Throughout this collection, Askildsen does not divert from his handful of central themes: the emotional inadequacy of middle-aged men; male sexuality; the anxieties of intimacy; repressed desires and the damage they inflict; the crushing suffocation of middle-age; the necessity, in long-term relationships, for lies and things best left unspoken. Instead, he circles them obsessively, each variation on his themes a new attempt to illuminate further the frustration and despair roiling inside his central character trope – the middle-class, middle-aged, suburban, white male.

Each story follows a middle-aged male protagonist as he negotiates the hazardous terrain of an unhappy marriage, or strained family relationships, and all find themselves in the grip of sudden, overwhelming despair:

I was seized by an inexplicable feeling of anxiety
~ from ‘A Great Deserted Landscape’

He felt a sudden sense of desertion, of confinement almost
~ from ‘The Unseen’

I became gripped by a feeling of anxious desertion
~ from ‘The Dogs of Thessaloniki’

Emotions bleed in and out of stories written over the course of more than a decade. Askildsen’s tendency to revisit situations – a number of the stories feature men obsessing over their sisters – and even to reuse character names while exploring these similar situations, heightens this effect. It makes each successive story unique, and yet part of some larger mesh-and-merge of plot and setting, character, relationship, BOOK_Selected-StoriesKjell-Askildsenemotion and action. In the absence of other collections of his work in English translation, it is difficult to ascertain just how pervasive this focus is throughout the whole of Askildsen’s oeuvre, but, judging by the sheer proliferation of similarities in theme, subject and character in this sample of stories, it is reasonable to suppose his focus on such themes is typical of his work.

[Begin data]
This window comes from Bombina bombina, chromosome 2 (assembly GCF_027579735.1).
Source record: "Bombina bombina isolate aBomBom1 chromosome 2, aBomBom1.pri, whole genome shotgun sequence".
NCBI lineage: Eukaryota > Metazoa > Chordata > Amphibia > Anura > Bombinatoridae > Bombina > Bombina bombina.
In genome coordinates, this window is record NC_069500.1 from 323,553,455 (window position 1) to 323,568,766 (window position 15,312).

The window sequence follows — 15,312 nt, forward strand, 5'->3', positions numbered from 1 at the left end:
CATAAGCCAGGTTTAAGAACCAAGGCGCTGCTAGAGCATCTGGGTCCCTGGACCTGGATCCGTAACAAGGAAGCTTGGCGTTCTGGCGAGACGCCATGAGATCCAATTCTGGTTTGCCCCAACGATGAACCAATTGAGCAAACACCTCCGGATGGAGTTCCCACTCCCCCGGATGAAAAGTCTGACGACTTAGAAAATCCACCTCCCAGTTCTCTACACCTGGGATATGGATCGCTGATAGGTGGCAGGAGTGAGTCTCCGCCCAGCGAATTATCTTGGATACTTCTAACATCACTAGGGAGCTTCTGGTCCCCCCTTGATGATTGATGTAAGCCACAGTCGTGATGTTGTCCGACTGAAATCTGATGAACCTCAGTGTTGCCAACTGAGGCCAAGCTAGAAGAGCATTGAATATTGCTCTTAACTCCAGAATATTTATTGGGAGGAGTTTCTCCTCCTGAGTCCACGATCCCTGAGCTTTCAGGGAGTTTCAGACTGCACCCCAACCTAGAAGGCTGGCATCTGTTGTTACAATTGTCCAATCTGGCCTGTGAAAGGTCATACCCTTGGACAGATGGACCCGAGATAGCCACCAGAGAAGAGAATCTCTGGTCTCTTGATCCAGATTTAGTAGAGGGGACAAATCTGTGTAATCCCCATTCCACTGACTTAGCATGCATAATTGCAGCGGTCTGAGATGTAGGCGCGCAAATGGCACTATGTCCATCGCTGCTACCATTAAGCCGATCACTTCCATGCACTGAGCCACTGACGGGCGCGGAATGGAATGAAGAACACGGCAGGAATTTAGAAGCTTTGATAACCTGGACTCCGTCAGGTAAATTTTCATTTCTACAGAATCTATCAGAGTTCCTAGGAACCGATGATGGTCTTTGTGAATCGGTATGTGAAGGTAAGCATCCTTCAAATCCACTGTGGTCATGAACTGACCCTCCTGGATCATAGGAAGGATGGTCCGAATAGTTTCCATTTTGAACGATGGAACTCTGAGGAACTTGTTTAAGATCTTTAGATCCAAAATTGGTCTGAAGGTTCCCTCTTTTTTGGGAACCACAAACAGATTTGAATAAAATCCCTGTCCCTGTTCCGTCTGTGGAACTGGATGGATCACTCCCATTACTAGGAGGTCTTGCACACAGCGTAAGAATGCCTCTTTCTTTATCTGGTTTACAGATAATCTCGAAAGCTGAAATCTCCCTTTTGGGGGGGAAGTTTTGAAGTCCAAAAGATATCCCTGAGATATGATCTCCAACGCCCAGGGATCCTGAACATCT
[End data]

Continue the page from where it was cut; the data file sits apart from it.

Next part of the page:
The narratives, in addition to their cognate themes, also play out against a backdrop of cognate settings. The reader is repeatedly taken into train station bars, marital bedrooms, and, most often, the verandas of quiet, suburban homes. But, at the edges of the ordered homes and landscaped gardens these men have worked to build around themselves, shadowy woods and undergrowth lurk, providing a not completely unsubtle metaphor for the dark emotional state pervading Asklidsen’s narrators. Unable to truly act within the confines of their lives, these men lie in order to effect fleeting escapes to local bars, or hide in the bushes, behind curtains, behind sunglasses, even, so they can observe the women in their life undetected. Askildsen repeatedly subverts the idea of the veranda, and by extension the home, as a relaxing, intimate space. Instead, he depicts an emotional minefield that his protagonists – one after another, after another – must remove themselves from, rather than risk the explosions that result from the slightest wrong word or mis-step. Ironic then, that these small escapes are often met with insult and even injury, a trope revealed in the opening story, ‘Martin Hansen’s Outing’, which ends with the title character being violently mugged in a train station toilet and rushed to Accident and Emergency.